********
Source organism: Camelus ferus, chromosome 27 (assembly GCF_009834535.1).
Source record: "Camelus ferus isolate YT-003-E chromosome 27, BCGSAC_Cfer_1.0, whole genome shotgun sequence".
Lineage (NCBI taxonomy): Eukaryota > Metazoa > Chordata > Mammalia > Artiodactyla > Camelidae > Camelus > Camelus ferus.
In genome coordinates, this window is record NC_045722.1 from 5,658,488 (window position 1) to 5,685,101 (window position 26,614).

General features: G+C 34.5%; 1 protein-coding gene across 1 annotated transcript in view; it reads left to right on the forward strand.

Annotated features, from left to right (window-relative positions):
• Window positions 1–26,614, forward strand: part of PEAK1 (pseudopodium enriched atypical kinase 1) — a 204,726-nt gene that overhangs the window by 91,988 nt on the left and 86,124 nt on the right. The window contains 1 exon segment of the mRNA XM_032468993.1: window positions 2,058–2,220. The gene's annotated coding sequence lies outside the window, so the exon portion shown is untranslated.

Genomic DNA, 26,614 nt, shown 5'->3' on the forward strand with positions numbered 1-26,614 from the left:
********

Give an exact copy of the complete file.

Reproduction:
Source organism: Camelus ferus, chromosome 27 (assembly GCF_009834535.1).
Source record: "Camelus ferus isolate YT-003-E chromosome 27, BCGSAC_Cfer_1.0, whole genome shotgun sequence".
Lineage (NCBI taxonomy): Eukaryota > Metazoa > Chordata > Mammalia > Artiodactyla > Camelidae > Camelus > Camelus ferus.
In genome coordinates, this window is record NC_045722.1 from 5,658,488 (window position 1) to 5,685,101 (window position 26,614).

General features: G+C 34.5%; 1 protein-coding gene across 1 annotated transcript in view; it reads left to right on the forward strand.

Annotated features, from left to right (window-relative positions):
• Window positions 1–26,614, forward strand: part of PEAK1 (pseudopodium enriched atypical kinase 1) — a 204,726-nt gene that overhangs the window by 91,988 nt on the left and 86,124 nt on the right. The window contains 1 exon segment of the mRNA XM_032468993.1: window positions 2,058–2,220. The gene's annotated coding sequence lies outside the window, so the exon portion shown is untranslated.

Genomic DNA, 26,614 nt, shown 5'->3' on the forward strand with positions numbered 1-26,614 from the left: